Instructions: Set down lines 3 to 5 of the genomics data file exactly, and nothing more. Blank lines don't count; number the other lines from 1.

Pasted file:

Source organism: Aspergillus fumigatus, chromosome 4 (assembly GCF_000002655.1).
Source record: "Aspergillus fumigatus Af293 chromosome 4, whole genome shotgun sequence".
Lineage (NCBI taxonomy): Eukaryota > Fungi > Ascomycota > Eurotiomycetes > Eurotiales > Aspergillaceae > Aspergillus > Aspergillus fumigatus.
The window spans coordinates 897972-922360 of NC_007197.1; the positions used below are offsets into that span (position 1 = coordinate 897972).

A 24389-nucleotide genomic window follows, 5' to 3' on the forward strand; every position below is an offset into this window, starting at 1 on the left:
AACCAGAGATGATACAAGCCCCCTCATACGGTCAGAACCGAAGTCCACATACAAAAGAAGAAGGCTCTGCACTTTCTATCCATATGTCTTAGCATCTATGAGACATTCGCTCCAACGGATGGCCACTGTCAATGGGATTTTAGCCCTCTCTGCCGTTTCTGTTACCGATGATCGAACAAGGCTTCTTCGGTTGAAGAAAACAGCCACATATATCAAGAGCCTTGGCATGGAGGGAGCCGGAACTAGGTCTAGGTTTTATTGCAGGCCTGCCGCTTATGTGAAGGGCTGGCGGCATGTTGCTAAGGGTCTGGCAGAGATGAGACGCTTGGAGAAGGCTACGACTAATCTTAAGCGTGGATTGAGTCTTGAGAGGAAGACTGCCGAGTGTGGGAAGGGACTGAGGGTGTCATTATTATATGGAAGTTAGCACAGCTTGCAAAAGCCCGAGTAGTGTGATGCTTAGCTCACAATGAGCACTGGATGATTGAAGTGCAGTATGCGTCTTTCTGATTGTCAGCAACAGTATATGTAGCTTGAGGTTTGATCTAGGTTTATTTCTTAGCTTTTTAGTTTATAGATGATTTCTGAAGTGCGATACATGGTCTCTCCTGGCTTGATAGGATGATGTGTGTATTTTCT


Lineage (NCBI taxonomy): Eukaryota > Fungi > Ascomycota > Eurotiomycetes > Eurotiales > Aspergillaceae > Aspergillus > Aspergillus fumigatus.
The window spans coordinates 897972-922360 of NC_007197.1; the positions used below are offsets into that span (position 1 = coordinate 897972).

A 24389-nucleotide genomic window follows, 5' to 3' on the forward strand; every position below is an offset into this window, starting at 1 on the left: